At that poing we had only lost one young guinea pig and he was a new one obtained just 6 days before he died. From all appearances he was perfectly healthy but my 6 year old daughter found him dead one moring. He had no marks on him that would indicate a cause of death but we figured it must have been something internal (a weak organ?) that wasn't right. Since he wasn't bred from our line, we couldn't be sure of his parentage or history.

    After having had a chick die in my hands sat night, I was astonished that one of our healthy guinea pigs was in my hands tuesday night dying and experiencing the same symptoms as the chick. That's when we began to wonder if the previous cavy's death, the chick disappearance, and the hen falling dead off the roost were really related and began calling around and seeking help. Then last night (wed.) it was the same thing all over again.

    Cukoo Bird (my daughter named the guinea pig) has been sent off for necropsy and I hope we're able to get results FAST--I don't want to do this again and dread sundown tonight, which seems to be when all of this starts.

    I will look into the possibility of ordering spider anit-venom today and will also, hopefully, be able to dig up some more possible clues online today. That we lost another cavy tha same way in spite of moving them really leaves me at a loss for an explanation. So far, our female colony is okay and I hope it stays that way.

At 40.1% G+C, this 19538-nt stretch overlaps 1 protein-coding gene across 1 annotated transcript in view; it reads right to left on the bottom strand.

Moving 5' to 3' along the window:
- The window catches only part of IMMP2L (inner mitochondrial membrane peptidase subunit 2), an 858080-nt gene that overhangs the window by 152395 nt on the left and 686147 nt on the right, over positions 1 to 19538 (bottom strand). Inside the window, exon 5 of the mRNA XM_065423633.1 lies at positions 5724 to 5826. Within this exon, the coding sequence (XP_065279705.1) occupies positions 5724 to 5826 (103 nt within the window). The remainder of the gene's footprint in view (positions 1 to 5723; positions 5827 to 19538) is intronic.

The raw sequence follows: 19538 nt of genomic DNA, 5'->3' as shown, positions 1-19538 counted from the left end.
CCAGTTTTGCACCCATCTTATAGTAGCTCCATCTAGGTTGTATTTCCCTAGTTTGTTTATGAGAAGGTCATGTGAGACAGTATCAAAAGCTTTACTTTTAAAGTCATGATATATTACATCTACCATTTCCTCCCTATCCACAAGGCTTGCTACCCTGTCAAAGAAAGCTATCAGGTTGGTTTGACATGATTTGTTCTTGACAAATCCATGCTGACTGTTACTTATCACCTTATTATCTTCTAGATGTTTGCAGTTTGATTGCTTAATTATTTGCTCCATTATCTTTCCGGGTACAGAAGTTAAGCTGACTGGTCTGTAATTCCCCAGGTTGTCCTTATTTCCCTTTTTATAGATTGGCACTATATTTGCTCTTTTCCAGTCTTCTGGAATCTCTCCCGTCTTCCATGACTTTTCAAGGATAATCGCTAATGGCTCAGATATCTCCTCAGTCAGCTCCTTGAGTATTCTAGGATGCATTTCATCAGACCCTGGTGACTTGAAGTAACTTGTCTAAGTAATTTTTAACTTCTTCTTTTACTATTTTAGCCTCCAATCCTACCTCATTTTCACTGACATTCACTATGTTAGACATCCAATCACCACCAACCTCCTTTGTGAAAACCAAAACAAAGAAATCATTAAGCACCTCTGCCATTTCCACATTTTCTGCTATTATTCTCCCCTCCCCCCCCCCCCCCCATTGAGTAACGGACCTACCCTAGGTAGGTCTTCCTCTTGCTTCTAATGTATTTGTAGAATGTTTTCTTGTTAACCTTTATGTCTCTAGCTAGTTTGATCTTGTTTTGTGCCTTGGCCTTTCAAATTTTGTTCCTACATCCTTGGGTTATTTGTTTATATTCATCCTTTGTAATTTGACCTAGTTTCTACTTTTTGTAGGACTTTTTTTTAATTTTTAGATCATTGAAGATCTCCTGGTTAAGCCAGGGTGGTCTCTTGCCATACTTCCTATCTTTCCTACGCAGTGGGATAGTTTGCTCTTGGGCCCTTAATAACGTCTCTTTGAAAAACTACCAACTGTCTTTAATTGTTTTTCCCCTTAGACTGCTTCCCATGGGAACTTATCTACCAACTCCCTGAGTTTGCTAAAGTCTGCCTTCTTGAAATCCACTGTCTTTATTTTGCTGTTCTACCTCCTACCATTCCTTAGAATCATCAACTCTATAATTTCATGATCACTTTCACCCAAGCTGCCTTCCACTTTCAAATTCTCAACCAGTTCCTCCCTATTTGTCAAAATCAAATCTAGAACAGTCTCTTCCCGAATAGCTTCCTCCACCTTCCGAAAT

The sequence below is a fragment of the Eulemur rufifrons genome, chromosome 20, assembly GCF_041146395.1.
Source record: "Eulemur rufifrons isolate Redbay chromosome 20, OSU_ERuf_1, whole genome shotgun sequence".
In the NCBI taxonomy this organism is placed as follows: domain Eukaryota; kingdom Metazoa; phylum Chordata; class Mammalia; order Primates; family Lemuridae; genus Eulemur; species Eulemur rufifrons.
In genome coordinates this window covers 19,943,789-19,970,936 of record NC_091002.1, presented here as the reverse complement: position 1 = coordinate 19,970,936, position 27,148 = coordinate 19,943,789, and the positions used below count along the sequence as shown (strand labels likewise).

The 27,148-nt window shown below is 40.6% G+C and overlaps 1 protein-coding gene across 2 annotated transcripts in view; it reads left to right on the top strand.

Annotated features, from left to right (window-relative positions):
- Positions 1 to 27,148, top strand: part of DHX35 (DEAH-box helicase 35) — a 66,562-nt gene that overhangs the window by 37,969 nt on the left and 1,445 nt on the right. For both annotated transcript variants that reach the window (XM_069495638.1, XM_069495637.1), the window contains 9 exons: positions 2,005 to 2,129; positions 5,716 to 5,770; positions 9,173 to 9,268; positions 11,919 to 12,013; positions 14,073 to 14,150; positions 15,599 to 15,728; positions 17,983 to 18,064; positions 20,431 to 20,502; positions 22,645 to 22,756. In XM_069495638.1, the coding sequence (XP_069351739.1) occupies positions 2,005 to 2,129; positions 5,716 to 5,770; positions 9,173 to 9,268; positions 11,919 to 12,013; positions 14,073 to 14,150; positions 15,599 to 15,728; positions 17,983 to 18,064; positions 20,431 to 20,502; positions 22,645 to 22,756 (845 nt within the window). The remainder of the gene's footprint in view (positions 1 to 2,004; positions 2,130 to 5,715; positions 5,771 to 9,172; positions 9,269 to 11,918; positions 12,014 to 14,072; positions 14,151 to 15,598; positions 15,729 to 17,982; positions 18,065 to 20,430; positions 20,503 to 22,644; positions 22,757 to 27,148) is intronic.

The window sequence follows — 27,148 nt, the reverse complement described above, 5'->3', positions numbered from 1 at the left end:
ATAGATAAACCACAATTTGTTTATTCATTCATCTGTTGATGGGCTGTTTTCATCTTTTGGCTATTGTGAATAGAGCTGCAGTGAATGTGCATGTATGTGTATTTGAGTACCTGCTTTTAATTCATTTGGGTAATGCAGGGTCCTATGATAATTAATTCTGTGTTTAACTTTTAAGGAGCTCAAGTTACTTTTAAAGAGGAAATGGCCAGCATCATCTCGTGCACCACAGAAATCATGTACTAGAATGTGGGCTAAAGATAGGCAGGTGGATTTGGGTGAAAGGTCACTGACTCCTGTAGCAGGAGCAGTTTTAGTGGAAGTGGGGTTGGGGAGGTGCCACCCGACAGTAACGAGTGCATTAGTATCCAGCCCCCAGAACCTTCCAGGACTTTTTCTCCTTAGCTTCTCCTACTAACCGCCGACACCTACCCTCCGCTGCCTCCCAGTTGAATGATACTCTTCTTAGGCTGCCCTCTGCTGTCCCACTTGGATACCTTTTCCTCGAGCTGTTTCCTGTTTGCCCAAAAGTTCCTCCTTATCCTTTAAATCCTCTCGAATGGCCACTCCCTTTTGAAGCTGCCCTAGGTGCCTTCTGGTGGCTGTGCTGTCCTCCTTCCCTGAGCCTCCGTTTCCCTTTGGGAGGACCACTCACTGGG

P.S. Mama hen wasn't interested in the weak exhausted guinea keet we tried to give her. However, the night her last chick died we gave him to her while she was still awake and she willingly tucked him under her for the night. He was dead the next morning though (he was suffering severe exhaustion, probably the only survivor of 30 that his mama ran ragged) but I'm quite pleased that, given his condition, I was able to keep him alive for as long as I did. The hen has been mourning and has gone back to mothering her grown chicks again. We thought about getting her some chicks from the feed store but I'm glad we didn't--unfortunately I don't think it's a good time for chicks right now!